By Melissa Fossum
By Lauren Wise
By New Times
By Amanda Savage
By Jason P. Woodbury
By Troy Farah
By New Times
So says the press release issued by Vivid Video, a porn purveyor.
Porn star Raylene will add zing to a Thunderbird Zia in-store appearance by Grammy-nominated metal goobs Pantera. This will precede the band's co-headlining stint at Ozzfest.
"This is the latest example," the press release intones, "of the mainstreaming of adult film celebrities now seen as part of the country's entertainment fabric."
Mainstreaming of adult film celebrities?
Porn and rock, now there's something to think about. Or yawn about.
Beware of any band using porn stars as a coattail to badassness, or worse, fame. Or porn stars who use rock 'n' roll as a springboard to notoriety or some level of mainstream respectability, or worse, fame.
As tired as the mix of porn-meets-rock is, the blend just keeps getting worse. Consider Blink 182's gazillion-selling schoolyard jock-rocker, which put porn pet Janine's CD cover photo in the bubblegum-sticky hands of millions of kids years below the age of consent. Consider porn stars cavorting in everything from Kid Rock to Everclear videos. And consider the multitude of porn stars on stage, in videos and on TV with some of the most inglorious rock mooks imaginable.
If you suspect all this has taken the danger and risk and fun out of both rock 'n' roll and porn, you're right. Both genres lose their senses of rebellion and impurity.
A porn star appearing at a record store -- a store that doesn't even sell adult entertainment products -- is just one more overused and exploitative marketing method. If Pantera is supposed to be this brutal, kick-ass, take-no-prisoners, anti-commercial kind of speed-metal outfit -- if that's what it wants the kids to see -- then why stoop to such obvious manipulation?
"The fusion is the perfect extension for the band and Vivid girls," says Brian Gross, Vivid's PR flack.
Mike Albo, editor of Hustler Erotic Video Guide, isn't buying rock's embrace of the skin trade.
"I'm really surprised that [kids] don't realize how they are just being blatantly manipulated," Albo says. "It's like, 'We got like the whole drug outlaw thing happening and now we got the porno chick here. We'll come to your store and, see, kids, we're radical, buy our record.' I don't really get it. I would think that most kids who are into the whole radical idea would take one look at that and go, 'We're being manipulated and these guys suuuck!'"
Yet porn stars on talk shows and gracing album covers can't be as bad as director/musician Matt Zane's frightful, self-congratulatory Backstage Sluts series -- porn "movies" that dress up Zane's messianic rawk-star posturing while reducing women to baloney dartboards for Eve 6 and play toys for overweight ogres like Ron Jeremy, all the while cheered on by Zane's own poseur band of mouth-breather zeroes, otherwise known as Society One. Zane's preening is second only on the hurl meter to his sycophantic sidling up with "real" rock stars and querying them in his videos with such gee-whiz questions as "What's backstage groupie action like?" and "What really goes on on a tour bus?"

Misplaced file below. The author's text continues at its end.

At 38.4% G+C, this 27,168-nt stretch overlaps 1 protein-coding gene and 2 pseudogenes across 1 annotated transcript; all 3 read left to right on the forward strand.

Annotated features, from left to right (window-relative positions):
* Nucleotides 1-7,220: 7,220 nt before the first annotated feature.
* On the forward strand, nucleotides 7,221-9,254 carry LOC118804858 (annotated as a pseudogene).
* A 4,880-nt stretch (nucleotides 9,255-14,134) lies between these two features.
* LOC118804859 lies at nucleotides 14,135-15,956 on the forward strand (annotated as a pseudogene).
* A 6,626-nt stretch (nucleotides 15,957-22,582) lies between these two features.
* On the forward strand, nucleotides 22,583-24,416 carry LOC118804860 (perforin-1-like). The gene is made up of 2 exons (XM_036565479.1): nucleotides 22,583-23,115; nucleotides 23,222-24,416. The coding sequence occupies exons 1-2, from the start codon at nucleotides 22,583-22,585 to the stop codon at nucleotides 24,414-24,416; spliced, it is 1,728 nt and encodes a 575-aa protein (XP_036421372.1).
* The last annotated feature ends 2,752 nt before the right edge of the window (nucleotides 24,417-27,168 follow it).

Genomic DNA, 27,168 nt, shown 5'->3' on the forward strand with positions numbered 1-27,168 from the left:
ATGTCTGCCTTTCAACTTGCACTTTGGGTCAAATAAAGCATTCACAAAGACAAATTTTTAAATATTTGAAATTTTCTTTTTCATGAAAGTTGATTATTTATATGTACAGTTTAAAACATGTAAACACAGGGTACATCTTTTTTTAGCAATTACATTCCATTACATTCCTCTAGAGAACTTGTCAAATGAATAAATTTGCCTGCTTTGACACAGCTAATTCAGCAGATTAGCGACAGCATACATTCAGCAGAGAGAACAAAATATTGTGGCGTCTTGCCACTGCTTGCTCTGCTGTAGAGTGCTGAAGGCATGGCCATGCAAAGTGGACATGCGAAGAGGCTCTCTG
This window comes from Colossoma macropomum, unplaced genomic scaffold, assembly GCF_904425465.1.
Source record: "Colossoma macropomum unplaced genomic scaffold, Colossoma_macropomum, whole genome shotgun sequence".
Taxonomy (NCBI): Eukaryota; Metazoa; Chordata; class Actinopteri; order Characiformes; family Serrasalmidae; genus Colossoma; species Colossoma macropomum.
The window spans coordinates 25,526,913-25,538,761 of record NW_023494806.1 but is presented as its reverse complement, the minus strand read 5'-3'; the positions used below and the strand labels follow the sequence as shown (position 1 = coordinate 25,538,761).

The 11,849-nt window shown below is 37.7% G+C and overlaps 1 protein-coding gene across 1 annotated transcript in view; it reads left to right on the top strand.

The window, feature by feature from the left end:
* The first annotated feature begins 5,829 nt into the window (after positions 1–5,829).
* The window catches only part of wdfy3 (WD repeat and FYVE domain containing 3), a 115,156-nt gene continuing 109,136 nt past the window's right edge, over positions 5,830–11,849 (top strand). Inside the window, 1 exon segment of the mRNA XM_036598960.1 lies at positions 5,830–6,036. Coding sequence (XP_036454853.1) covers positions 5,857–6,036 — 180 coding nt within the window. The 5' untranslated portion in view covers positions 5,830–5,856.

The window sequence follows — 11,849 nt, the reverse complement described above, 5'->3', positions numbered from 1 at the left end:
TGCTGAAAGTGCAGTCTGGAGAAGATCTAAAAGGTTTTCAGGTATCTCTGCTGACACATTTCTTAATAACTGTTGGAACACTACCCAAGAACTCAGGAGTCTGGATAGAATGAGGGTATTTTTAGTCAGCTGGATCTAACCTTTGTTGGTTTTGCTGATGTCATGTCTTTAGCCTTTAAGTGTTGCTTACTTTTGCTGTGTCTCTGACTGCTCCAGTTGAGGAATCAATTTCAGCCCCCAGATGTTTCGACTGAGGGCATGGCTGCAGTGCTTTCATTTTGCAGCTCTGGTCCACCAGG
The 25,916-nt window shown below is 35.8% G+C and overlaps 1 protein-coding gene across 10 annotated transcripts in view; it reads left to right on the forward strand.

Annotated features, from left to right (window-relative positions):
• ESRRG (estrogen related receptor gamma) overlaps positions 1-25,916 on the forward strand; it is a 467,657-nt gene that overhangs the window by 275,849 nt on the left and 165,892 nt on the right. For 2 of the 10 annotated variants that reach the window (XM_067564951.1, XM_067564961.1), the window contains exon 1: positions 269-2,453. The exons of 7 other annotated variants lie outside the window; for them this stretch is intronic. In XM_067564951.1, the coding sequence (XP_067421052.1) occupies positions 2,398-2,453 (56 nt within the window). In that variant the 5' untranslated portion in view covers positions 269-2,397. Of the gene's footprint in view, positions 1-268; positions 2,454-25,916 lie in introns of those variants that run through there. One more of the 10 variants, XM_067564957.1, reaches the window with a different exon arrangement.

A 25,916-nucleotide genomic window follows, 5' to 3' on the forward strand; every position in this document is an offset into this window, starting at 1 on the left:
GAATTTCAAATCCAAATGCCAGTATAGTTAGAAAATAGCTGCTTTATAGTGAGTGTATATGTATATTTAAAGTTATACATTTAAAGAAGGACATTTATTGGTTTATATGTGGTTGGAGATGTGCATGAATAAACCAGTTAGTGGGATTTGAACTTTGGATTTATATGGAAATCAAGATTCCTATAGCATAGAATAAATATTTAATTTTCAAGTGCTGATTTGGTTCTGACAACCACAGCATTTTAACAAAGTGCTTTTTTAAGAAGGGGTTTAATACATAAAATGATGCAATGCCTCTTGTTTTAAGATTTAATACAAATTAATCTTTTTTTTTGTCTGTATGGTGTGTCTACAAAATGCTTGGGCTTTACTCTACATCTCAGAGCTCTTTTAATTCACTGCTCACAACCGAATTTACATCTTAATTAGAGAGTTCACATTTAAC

Along with the vulgar sex, the Backstage Sluts series features interviews with everyone from Limp Bizkit to Coal Chamber, from Papa Roach to the Backyard Babies.
Backstage groupie action? Tour bus shenanigans? What year is this? Where's Grand Funk Railroad?
And what of saint Zane's Society One record released last year, the oh-so-cleverly titled Slacker Jesus? A Kornish/Bizkit record that is positively one of the worst records ever, ever to be committed to a digital beer coaster.
Albo: "The whole thing lately that really strikes me as odd is this whole pandering toward the mainstream. I think it's this big marketing ploy that's just really stupid and lame. But obviously some people are going for it. We'll do interviews with certain girls for the magazine and a lot of them now like just to bolster their street credibility. It's like, 'I was one of the dancers on the Verve Pipe's new video!' 'So, hey, that's groovy, does that improve your blowjob technique?'"
This whole attempt at outrageousness by sheer proxy is hilarious. There's nothing shocking about rock 'n' roll badassness anymore, and even less with porn these days. Once porn is demythologized, little is left but its own gratuity, the sense of its own absurd gestures. Your old man's porn magazines seem much more appealing than does some Zane gonzo feature that sees rock-star mooks watching confused girls from Texas or Ohio getting plowed.
Aside from movies such as Couch Tails and 69 Hours, you may recognize Raylene from the Everclear vid of the Thin Lizzy cover "The Boys Are Back in Town," or on the Brougham debut CD booklet cover, or dancing at the 2000 Grammy Awards with Kid Rock.
Raylene is also on the soon-to-be-released record called Deep Porn, an abomination of porn star/rock star duets (George Clinton with Shayla LaVeaux doing "Spanka-Vision," DJ Muggs with Heather Hunter doing a ditty called "69," and Kid Rock with Midori on a duet called "F.M.A.," etc.). Raylene provides vocal tracks to an AK 1200 tune.
For porn to remain useful, it should stay under the bed, dim and filthy. Not on the Grammys or CD jackets purchased by 12-year-olds or on the E! Entertainment network.